- Precipitation gauges: Primary precipitation is collected using a Double Fence Intercomparison Reference (DFIR), and secondary precipitation using a tipping bucket on the tower. Throughfalls are also placed in the soil array at most terrestrial sites.
- Two phenocams to capture changes in foliar phenophases above and below the canopy.
The NEON Terrestrial Observation System (TOS) captures data to quantify the long-term dynamics of abundance, diversity, pathogen prevalence, phenology, and productivity within an ecosystem. Samples and data are collected by field technicians during the growing season, which can be very short in northern sites and very long in southern sites. Terrestrial observations characterize plant phenology, diversity, biomass, abundance, and productivity. Technicians also capture the abundance, diversity, and phenology of organisms including birds, small mammals, ticks, mosquitoes, ground beetles, and soil microbes. Pathogen status is assessed for ticks, mosquitoes, and small mammals. Additionally, chemical properties and isotopes of soils, sediments, and plant tissues are assessed.
Aquatic Field Sites
Hydrologic drivers, weather and climate conditions, and seasonal biological and biogeochemical transitions are important drivers and indicators of freshwater aquatic ecosystem function. To better understand these processes, NEON collects data at 34 freshwater aquatic field sites located across the United States including 24 wadeable streams, seven lakes, and three non-wadeable rivers.
At each aquatic field site, NEON collects data to understand changes in freshwater and biogeochemical processes, organismal populations, and habitat structure.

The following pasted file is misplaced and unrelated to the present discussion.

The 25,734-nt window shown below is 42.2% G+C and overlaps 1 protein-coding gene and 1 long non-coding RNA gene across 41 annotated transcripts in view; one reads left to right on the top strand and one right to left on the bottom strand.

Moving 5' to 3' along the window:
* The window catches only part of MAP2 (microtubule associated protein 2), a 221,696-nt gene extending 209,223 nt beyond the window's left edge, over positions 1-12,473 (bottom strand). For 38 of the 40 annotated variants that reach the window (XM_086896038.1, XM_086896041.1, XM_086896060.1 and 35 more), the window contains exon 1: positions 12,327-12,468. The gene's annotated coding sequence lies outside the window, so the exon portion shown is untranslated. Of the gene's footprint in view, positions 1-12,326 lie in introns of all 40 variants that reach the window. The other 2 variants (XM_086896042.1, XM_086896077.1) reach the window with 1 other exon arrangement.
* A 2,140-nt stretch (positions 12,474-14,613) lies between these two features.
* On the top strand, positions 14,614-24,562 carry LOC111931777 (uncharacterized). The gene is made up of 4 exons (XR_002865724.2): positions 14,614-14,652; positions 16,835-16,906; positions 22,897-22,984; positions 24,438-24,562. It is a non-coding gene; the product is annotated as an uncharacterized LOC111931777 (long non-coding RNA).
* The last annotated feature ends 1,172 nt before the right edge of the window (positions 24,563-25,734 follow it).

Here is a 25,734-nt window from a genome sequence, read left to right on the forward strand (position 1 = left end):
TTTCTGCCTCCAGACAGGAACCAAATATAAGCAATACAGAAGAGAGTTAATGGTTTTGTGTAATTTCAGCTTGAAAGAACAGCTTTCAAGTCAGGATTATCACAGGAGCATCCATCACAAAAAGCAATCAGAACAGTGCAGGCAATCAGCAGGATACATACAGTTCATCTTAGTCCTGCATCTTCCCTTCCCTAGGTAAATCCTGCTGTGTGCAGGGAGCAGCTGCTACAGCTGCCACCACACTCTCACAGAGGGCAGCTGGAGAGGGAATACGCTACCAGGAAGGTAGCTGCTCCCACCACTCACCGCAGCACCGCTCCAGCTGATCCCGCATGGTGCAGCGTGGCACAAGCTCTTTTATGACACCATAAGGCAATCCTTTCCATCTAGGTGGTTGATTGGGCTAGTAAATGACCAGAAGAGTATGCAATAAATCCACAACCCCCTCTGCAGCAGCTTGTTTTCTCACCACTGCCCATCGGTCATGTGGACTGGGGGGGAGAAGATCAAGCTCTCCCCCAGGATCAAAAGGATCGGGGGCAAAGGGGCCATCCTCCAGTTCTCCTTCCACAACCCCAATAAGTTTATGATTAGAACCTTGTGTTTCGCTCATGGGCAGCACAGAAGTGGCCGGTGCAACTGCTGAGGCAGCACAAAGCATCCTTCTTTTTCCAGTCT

NEON uses a standardized methodology at all aquatic sites (with a few exceptions in field sites with permafrost) which means the data are comparable across all NEON field sites. Please note that currently there are no aquatic sites in D20: Pacific Neotropical (Hawaii).
Types of Aquatic Sites
NEON wadeable streams are defined as stretches of flowing water that are safely wadeable during most, if not all, of the year. Ideal NEON stream reaches have up to a 1 km permitted length that is free of major flow obstructions or major tributaries. The length of this reach allows for the wide range of biological, chemical, and physical parameters to be collected and to best capture across multiple habitat types (e.g., pools, riffles, and runs).
NEON non-wadeable rivers are defined as stretches of flowing water that are navigable by boat. NEON river sites were chosen to allow year-round access to a 1 km reach for field measurement and sampling similar to streams. Each river site has representative shoreline characteristics of the region and also accommodates the placement of a buoy in a location that captures the main flow, but is outside of navigation channels.